Thursday, 13 November 2014

Are emergency department transfers a burden for elderly residents from aged care facilities?

Four School of Public Health and Preventive Medicine researchers have found that acute emergency department transfers are a considerable burden for elderly residents from aged care facilities.


According to the study, residential aged care facility occupant numbers are increasing. It notes that residents are frequently frail with substantial co-morbidity, functional and cognitive impairment with high susceptibility to acute illness. Despite living in facilities staffed by health professionals, a considerable proportion of residents are transferred to hospital for management of acute health deterioration.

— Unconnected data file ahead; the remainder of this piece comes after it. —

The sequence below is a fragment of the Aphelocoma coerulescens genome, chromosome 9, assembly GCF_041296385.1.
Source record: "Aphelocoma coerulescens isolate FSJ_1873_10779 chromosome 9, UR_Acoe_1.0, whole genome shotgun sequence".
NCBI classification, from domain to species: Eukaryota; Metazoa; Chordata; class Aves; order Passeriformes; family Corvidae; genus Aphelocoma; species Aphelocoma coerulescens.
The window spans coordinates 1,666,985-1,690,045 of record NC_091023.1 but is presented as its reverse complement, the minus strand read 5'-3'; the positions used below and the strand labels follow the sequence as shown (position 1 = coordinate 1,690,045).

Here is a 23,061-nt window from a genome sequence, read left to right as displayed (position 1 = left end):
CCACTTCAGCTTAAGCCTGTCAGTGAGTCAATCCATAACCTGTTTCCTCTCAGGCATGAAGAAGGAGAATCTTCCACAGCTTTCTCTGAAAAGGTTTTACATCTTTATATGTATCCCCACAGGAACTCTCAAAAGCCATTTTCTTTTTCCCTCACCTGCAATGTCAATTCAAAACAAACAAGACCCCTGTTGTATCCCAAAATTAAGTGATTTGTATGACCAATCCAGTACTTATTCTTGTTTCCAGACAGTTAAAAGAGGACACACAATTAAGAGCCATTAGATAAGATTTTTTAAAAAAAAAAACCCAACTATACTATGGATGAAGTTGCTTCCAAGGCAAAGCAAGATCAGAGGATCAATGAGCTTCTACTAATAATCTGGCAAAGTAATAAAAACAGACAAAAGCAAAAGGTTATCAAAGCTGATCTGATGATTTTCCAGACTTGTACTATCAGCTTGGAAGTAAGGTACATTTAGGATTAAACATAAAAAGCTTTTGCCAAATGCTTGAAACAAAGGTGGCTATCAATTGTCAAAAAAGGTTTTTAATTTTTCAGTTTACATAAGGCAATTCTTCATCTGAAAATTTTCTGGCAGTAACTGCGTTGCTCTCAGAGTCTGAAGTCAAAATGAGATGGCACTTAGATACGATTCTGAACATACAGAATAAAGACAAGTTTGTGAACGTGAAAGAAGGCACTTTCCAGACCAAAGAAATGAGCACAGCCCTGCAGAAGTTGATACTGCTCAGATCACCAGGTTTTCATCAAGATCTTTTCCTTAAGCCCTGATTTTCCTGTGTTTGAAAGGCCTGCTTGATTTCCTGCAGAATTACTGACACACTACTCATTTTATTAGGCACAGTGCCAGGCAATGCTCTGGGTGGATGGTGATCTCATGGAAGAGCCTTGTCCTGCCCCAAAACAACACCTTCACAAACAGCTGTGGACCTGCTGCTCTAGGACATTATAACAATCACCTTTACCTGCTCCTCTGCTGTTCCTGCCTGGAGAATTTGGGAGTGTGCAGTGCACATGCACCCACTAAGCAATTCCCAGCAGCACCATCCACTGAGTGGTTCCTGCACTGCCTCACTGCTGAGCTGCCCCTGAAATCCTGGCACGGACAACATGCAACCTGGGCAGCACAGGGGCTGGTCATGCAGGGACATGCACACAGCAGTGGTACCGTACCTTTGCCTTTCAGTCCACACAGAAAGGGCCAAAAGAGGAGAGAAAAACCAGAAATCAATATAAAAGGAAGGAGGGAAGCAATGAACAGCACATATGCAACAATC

The study looked into emergency care having unintended consequences for patients and the healthcare system. 

It found that residents of aged care facilities frequently presented severely unwell with multi-system disease. In-hospital complications included pressure ulcers and delirium. Despite specialist emergency care, mortality was high as well as an extensive use of healthcare resources with large proportions of residents undergoing emergency ambulance transport, and inpatient admission.

According to the research, it is not clear if benefits of in-hospital emergency care outweigh potential adverse complications of transfer.

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